Year in review: 2021 additions to the collection
This painting by British artist William Holman Hunt depicts Jesus Christ as a young carpenter in his father’s workshop, stretching and giving thanks to God after his day’s work. Holman Hunt was a devoted member of the Pre-Raphaelites, a group of artists, writers, and critics, whose work was often inspired by Christian themes and who believed that art should be precise and true to nature. These ideals come to life in Hunt’s painting, which is rendered in almost mind-blowing detail. The painting is one of the artist’s most famous compositions and is now one of the most important Pre-Raphaelite paintings in North America.
Created during the Yongle period (1403-1424), the golden age of porcelain-making in China, this moon flask is an elegant adaptation of a shape long popular in West Asia. Cobalt pigments, imported from Iran, were used to create the spacious and naturalistic arrangement of blooming flowers that represents a new style of porcelain decoration. The exquisite workmanship of the bottle, as well as the harmony of its shape and decoration, reflects the fundamental strengths of porcelain production in China at that time. Only one other example of the same size, quality and design survives; it is kept in the Ottoman Royal Collection in Istanbul, Turkey. The similarities between the two works suggest that they could have been a pair.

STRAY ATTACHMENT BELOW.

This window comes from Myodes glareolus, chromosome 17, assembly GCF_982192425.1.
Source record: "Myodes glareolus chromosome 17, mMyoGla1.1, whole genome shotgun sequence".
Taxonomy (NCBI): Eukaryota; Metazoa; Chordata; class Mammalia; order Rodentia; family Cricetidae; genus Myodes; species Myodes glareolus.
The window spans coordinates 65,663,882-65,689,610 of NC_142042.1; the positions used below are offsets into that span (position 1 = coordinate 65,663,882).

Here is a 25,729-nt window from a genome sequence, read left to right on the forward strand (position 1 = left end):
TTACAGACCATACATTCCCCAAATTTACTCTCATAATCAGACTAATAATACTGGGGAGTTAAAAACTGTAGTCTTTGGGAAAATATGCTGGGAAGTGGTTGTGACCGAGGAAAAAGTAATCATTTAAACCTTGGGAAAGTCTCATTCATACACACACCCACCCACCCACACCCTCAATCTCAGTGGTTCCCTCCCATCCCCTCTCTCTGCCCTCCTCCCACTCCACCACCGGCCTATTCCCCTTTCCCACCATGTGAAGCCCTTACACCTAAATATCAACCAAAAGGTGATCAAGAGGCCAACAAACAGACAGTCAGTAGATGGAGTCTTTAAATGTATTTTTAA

This textile work was created by Marguerite Thompson Zorach, painter, textile artist and modern graphic designer who, through her multimedia practice, advocated the integration of art into everyday life. Here, she used large stylized flowers, foliage and seashells surrounding the nude figure to accentuate the multisensory and multidimensional experience of the work. Often described largely as a rug, a work like this could have been hung on the wall or used on the floor, reflecting both modernist creative expression and modern interior design. This textile joins two of the artist’s landscape paintings in our collection and, through its subject matter and material composition, helps expand the history of 20th century American modernism.
This photograph by James Van Der Zee captures the excitement of a parade in Harlem in 1924 hosted by Marcus Garvey, the black Jamaican-born nationalist who contributed to the emergence of Pan-Africanism. Van Der Zee was prolific in documenting Harlem’s Renaissance cultural and social scene in the 1920s and 1930s. He photographed thousands of black individuals from all walks of life – working class subjects and well-to-do, civic and political leaders, athletes and celebrities and intelligentsia – mostly in the studio but also in documentary footage, like this one, made in and around Harlem. .